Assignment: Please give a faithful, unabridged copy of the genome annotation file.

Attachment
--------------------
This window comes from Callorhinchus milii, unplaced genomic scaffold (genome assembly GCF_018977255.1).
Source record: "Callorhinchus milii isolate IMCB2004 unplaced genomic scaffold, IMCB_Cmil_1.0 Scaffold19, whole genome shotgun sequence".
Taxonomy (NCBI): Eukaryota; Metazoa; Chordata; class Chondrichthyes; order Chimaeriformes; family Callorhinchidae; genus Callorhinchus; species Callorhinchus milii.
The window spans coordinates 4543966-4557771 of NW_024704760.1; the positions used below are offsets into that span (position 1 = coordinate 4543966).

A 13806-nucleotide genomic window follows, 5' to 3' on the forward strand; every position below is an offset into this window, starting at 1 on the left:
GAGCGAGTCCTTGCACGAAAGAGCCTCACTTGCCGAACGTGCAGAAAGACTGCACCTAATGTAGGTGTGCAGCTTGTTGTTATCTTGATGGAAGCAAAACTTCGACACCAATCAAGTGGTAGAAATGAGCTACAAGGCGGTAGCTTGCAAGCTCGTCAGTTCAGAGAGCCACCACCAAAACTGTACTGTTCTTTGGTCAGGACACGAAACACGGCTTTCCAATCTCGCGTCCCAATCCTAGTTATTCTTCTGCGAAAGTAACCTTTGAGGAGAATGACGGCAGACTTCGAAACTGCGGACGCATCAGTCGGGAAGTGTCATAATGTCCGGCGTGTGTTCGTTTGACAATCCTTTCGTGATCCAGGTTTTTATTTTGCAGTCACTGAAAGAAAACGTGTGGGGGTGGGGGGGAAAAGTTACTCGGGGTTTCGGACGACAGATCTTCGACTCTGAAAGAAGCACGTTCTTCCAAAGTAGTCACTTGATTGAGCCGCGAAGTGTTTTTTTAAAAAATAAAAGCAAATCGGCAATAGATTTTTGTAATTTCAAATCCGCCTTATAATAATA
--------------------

This window comes from Callorhinchus milii, unplaced genomic scaffold (genome assembly GCF_018977255.1).
Source record: "Callorhinchus milii isolate IMCB2004 unplaced genomic scaffold, IMCB_Cmil_1.0 Scaffold19, whole genome shotgun sequence".
Taxonomy (NCBI): Eukaryota; Metazoa; Chordata; class Chondrichthyes; order Chimaeriformes; family Callorhinchidae; genus Callorhinchus; species Callorhinchus milii.
The window spans coordinates 4543966-4557771 of NW_024704760.1; the positions used below are offsets into that span (position 1 = coordinate 4543966).

A 13806-nucleotide genomic window follows, 5' to 3' on the forward strand; every position below is an offset into this window, starting at 1 on the left:
GAGCGAGTCCTTGCACGAAAGAGCCTCACTTGCCGAACGTGCAGAAAGACTGCACCTAATGTAGGTGTGCAGCTTGTTGTTATCTTGATGGAAGCAAAACTTCGACACCAATCAAGTGGTAGAAATGAGCTACAAGGCGGTAGCTTGCAAGCTCGTCAGTTCAGAGAGCCACCACCAAAACTGTACTGTTCTTTGGTCAGGACACGAAACACGGCTTTCCAATCTCGCGTCCCAATCCTAGTTATTCTTCTGCGAAAGTAACCTTTGAGGAGAATGACGGCAGACTTCGAAACTGCGGACGCATCAGTCGGGAAGTGTCATAATGTCCGGCGTGTGTTCGTTTGACAATCCTTTCGTGATCCAGGTTTTTATTTTGCAGTCACTGAAAGAAAACGTGTGGGGGTGGGGGGGAAAAGTTACTCGGGGTTTCGGACGACAGATCTTCGACTCTGAAAGAAGCACGTTCTTCCAAAGTAGTCACTTGATTGAGCCGCGAAGTGTTTTTTTAAAAAATAAAAGCAAATCGGCAATAGATTTTTGTAATTTCAAATCCGCCTTATAATAATA